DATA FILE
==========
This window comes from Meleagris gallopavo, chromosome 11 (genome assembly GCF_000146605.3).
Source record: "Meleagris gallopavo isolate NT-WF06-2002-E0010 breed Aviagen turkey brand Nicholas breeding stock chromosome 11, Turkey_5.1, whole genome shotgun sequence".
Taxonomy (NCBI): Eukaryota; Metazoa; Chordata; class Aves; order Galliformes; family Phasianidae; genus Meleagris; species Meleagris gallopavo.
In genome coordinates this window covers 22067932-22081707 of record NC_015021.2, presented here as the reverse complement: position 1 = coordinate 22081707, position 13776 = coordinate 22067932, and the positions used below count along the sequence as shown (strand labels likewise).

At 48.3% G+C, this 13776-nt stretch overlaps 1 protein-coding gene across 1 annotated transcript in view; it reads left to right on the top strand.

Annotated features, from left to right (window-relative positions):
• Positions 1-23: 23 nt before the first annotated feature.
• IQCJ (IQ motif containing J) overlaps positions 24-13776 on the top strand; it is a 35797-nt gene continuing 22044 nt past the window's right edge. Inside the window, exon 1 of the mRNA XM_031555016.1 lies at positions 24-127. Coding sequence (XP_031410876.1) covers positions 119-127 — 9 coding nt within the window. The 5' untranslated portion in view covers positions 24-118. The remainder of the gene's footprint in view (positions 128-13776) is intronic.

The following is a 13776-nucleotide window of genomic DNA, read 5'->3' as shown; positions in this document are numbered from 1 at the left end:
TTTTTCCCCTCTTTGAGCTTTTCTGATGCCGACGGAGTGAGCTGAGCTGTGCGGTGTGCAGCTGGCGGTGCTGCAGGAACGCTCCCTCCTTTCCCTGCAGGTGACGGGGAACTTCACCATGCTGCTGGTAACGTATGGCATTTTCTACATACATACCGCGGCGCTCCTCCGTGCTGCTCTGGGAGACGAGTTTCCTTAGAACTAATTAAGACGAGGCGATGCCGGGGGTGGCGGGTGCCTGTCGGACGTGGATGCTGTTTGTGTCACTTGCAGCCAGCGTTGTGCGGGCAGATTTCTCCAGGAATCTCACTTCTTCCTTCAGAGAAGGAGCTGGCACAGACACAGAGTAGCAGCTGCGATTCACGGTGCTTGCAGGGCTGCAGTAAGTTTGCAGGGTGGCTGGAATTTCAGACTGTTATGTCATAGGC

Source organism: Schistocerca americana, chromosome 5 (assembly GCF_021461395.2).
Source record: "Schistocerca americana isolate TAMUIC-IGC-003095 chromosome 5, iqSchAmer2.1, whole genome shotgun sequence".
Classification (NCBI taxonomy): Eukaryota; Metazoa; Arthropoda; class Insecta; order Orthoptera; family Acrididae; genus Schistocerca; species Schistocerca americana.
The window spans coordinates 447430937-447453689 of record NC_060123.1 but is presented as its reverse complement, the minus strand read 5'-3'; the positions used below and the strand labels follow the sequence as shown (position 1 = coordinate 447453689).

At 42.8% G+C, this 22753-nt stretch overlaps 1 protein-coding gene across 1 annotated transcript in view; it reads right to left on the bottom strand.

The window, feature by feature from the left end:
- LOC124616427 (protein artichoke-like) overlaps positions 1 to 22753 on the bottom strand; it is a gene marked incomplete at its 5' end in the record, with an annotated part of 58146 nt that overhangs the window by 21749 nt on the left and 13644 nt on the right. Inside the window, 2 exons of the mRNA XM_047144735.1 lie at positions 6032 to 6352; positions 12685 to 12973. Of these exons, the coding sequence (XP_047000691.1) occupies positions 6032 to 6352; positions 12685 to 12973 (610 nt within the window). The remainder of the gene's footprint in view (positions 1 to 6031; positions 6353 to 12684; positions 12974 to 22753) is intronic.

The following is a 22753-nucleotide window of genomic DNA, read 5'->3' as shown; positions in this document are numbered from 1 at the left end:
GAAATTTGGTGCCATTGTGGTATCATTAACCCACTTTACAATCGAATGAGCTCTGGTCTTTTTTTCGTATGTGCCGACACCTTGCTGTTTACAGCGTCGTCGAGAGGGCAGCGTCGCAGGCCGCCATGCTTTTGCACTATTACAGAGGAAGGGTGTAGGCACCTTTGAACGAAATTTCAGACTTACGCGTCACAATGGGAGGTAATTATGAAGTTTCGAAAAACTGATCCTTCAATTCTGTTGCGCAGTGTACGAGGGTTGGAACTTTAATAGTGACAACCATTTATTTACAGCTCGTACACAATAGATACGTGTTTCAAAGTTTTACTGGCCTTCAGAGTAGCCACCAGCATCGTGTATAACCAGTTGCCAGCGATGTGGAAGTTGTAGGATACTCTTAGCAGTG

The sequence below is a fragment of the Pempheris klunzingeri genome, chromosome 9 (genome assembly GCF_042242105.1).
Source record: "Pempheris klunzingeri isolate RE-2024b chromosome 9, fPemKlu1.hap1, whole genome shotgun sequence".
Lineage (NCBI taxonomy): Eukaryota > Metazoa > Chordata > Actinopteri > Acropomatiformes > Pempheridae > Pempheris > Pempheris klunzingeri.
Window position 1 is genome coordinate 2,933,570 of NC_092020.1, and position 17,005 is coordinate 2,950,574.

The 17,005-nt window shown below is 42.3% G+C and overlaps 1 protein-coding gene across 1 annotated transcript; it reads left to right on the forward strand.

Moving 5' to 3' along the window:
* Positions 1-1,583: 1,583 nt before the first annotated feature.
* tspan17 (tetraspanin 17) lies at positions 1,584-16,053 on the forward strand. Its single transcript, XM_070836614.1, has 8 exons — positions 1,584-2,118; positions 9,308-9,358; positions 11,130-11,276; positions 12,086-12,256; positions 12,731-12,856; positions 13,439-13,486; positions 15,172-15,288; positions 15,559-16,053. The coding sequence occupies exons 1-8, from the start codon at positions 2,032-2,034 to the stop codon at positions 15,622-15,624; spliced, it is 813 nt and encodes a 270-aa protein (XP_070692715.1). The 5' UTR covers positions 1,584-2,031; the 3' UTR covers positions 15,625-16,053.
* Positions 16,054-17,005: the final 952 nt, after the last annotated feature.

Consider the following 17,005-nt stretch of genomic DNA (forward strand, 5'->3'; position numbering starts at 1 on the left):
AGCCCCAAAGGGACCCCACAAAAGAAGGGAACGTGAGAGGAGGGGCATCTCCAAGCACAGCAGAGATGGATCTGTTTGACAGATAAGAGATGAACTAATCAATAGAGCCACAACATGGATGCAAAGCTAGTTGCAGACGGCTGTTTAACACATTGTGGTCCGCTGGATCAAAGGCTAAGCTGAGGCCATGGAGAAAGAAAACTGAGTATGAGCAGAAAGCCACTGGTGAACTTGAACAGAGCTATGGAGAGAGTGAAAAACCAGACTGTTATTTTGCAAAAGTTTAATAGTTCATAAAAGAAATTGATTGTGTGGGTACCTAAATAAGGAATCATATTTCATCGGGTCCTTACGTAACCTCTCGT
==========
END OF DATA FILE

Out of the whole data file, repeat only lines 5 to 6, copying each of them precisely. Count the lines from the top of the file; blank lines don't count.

At 48.3% G+C, this 13776-nt stretch overlaps 1 protein-coding gene across 1 annotated transcript in view; it reads left to right on the top strand.

Annotated features, from left to right (window-relative positions):